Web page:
Let's get Congress to pass a bill called the "Saving Energy Through Public Transportation Act of 2008."
The findings of said bill could have such neat bullet points as:
-- In 2007, people in the U.S. took more than 10.3 billion trips using public transportation, the highest level in 50 years.And so on.
--Public transportation use saves fuel, reduces emissions and saves money...
--The direct petroleum savings attributable to public transportation use is 1.4 billion gallons per year (and when secondary effects are taken into account... more than 11 million gallons of gasoline per day)...
--Households that use public transportation save an average of $6,251 every year.
Why, such a bill could include grants to improve public transportation in urban areas, say $750 million in 2008 and 2009; and another $100 million a year for non-urban areas.
The money could be used to reduce bus fares, acquire clean fuel equipment, expand commuter services, expand public transportation or maintain intercity service.
There's even a provision to establish up to five vanpool pilot programs -- whatever thy are.
And "Increased federal share for end-of-line fixed guideway stations," which is reimbursement for purchase and construction of park-and-ride lots serving "a commuter bus route that is more than 20 miles in length." (My favorite provision is in this section: The grant, it says, "shall be for 100 percent of the net capital cost of the project unless the grant recipient requests a lower grant percentage." Oh, yeah; I bet that happens often!)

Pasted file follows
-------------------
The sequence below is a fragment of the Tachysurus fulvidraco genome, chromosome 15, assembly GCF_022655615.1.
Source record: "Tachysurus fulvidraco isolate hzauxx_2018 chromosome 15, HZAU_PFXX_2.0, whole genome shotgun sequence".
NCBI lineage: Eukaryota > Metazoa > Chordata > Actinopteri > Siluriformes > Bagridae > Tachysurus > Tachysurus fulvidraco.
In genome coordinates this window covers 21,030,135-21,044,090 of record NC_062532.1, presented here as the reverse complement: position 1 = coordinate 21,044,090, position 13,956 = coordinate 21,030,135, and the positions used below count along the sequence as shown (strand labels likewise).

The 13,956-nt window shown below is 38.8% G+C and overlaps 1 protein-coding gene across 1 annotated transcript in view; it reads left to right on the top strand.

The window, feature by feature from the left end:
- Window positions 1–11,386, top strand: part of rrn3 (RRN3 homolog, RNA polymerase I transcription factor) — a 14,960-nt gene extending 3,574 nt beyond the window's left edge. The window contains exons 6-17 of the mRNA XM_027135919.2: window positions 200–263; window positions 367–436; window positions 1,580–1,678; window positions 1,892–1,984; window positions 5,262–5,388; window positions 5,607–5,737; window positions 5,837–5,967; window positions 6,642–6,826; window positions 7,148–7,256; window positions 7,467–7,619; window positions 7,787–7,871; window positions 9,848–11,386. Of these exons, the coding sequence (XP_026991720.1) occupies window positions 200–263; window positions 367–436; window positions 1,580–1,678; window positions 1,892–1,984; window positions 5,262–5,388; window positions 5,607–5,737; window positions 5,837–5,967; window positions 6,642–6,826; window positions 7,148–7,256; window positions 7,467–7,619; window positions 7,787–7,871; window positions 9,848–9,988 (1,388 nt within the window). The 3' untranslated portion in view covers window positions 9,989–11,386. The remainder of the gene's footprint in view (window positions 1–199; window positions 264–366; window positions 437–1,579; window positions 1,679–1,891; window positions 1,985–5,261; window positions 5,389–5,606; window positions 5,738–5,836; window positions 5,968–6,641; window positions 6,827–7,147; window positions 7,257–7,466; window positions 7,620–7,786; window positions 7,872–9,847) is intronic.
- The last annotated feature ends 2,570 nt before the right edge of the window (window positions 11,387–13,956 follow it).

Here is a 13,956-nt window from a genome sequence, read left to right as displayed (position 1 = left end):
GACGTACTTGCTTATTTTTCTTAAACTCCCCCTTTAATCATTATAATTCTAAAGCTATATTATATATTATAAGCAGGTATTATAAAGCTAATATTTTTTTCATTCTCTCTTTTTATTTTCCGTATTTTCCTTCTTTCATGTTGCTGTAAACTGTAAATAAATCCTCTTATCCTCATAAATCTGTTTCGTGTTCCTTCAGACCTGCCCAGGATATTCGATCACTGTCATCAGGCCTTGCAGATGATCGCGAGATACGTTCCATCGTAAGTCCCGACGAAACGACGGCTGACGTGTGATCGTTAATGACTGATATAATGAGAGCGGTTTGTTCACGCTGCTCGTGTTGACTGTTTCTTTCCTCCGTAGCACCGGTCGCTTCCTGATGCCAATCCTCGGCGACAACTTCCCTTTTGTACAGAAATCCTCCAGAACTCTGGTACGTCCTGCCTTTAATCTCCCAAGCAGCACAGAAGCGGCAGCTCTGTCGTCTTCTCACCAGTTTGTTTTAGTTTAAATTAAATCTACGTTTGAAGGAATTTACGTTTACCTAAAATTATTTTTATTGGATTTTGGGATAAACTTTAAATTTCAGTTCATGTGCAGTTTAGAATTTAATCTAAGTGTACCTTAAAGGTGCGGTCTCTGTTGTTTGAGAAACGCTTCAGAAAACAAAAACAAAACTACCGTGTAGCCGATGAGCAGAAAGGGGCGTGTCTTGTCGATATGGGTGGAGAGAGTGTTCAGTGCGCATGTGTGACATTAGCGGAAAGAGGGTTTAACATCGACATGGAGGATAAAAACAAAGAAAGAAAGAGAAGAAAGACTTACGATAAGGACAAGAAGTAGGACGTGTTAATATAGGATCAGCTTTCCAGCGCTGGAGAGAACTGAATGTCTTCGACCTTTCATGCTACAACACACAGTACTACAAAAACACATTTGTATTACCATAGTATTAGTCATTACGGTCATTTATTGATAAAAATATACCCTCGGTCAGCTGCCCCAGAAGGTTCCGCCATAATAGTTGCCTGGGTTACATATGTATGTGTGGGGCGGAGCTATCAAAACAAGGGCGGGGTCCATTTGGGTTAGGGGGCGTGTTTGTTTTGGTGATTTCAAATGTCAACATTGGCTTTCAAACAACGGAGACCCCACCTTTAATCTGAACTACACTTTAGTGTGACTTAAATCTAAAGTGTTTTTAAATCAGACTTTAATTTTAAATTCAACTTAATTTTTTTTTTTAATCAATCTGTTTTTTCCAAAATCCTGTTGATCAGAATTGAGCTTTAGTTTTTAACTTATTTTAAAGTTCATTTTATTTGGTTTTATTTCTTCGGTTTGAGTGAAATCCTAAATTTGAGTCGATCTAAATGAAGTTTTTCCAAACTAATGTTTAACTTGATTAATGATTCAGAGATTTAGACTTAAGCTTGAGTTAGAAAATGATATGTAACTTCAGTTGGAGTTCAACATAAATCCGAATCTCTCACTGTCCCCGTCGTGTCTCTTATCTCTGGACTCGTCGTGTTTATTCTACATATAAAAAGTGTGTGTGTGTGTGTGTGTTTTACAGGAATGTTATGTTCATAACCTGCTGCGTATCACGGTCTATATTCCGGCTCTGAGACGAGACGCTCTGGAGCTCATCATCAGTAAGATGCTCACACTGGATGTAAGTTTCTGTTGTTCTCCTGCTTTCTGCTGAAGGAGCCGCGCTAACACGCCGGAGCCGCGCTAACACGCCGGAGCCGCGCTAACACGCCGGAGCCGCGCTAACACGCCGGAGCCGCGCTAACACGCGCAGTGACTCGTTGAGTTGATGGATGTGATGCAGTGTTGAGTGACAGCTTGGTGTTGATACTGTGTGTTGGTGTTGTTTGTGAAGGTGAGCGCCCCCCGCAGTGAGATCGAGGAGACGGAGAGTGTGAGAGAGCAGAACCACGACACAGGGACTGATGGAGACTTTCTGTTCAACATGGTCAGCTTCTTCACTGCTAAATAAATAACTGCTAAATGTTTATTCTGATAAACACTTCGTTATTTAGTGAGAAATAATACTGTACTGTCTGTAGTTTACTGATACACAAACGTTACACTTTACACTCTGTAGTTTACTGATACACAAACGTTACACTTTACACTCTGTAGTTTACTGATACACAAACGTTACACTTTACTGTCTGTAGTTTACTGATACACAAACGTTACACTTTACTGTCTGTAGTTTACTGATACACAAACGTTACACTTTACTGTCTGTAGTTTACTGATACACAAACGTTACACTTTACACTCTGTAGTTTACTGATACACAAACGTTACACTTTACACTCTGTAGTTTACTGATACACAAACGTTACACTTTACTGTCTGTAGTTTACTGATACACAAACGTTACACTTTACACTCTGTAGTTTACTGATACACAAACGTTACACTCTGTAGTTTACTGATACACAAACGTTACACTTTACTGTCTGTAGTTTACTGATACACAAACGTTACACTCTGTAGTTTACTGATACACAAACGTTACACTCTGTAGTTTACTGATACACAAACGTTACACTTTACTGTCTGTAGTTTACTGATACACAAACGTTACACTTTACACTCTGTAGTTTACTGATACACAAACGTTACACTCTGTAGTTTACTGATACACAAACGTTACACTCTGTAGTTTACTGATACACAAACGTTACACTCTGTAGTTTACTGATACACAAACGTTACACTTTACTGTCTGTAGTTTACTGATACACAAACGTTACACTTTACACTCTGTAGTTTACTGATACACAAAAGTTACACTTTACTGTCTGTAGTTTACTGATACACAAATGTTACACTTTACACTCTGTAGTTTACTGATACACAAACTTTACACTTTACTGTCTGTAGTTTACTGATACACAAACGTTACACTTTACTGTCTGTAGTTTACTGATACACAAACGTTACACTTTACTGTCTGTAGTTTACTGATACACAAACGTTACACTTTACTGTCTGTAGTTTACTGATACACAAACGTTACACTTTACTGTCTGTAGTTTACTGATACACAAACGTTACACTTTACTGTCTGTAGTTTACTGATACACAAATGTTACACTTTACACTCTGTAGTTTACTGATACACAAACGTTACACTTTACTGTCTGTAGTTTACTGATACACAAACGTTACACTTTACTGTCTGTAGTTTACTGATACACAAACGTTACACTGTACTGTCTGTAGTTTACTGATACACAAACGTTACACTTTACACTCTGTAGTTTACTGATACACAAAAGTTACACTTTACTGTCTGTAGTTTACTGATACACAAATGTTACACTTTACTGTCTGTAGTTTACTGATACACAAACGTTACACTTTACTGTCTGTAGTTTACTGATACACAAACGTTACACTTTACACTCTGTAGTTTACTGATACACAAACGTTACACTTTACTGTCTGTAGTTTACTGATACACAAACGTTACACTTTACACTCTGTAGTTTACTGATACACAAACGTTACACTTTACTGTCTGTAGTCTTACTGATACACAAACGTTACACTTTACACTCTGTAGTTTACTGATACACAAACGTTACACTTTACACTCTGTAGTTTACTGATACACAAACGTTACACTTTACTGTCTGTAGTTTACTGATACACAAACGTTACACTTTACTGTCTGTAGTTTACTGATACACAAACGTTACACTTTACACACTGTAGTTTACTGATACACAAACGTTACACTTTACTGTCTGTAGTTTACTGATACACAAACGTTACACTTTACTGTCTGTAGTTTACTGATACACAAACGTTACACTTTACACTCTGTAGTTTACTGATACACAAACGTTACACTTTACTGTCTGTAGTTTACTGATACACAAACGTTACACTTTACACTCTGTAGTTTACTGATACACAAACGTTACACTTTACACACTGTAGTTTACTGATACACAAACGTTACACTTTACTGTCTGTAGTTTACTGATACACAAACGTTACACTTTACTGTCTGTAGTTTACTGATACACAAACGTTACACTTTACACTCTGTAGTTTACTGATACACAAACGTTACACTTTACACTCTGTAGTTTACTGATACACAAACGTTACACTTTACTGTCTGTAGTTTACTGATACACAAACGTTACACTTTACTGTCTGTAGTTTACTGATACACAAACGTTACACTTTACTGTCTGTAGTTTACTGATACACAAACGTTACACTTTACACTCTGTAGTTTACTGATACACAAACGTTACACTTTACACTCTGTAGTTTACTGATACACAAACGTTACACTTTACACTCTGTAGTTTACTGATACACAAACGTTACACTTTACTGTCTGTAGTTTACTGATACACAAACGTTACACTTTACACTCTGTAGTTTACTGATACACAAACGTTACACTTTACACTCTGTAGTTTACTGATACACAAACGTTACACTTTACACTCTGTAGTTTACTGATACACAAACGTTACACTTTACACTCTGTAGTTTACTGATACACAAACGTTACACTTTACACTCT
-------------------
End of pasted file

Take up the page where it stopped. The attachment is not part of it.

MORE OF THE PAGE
The bill, according to its author, Rep. James Oberstar, D-MN, "provides much needed support to states and public transportation agencies and also increases incentives for commuters to choose transit options, thereby reducing their transportation-related energy consumption and our nation’s reliance on foreign oil."
Further explanations of what the bill would accomplish are HERE, written by Oberstar and Rep. Peter DeFazio, D-Oregon.
And so on and so forth. Who could be opposed to such a bill? Not many. The House passed HR 6052 last Friday (read it HERE) and sent it on to the Senate. The vote was 322 to 98, and somewhat bi-partisan with 231 Democrats in favor, none opposed; and 91 Republicans in favor, 98 opposed. (Roll call HERE.)
Paul Ryan voted no.
No word from Ryan on why he opposed the bill -- although I would bet its $1.7 billion price tag had a lot to do with it.
But wait, there's more!
Last week, the House dealt with another apple-pie-and-baseball-titled bill, the "Federal Price Gouging Prevention Act." Actually, the full title is even better: A bill to protect consumers from price-gouging of gasoline and other fuels, and for other purposes. Full text HERE.
Who could be against that, you ask?
Not to put too fine a point on it, the bill prohibits anyone from selling gasoline during a presidentially-declared energy emergency "at a price that is... unconscionably excessive; and... taking unfair advantage of the circumstances related to an energy emergency to increase prices unreasonably."
You'd be for that, right? Well, Ryan wasn't. The measure received 276 yeas (225 Democrats and 51 Republicans) and 146 nos (1 Democrat and 145 Republicans) -- not enough yeas for the necessary two-thirds majority. Roll call HERE.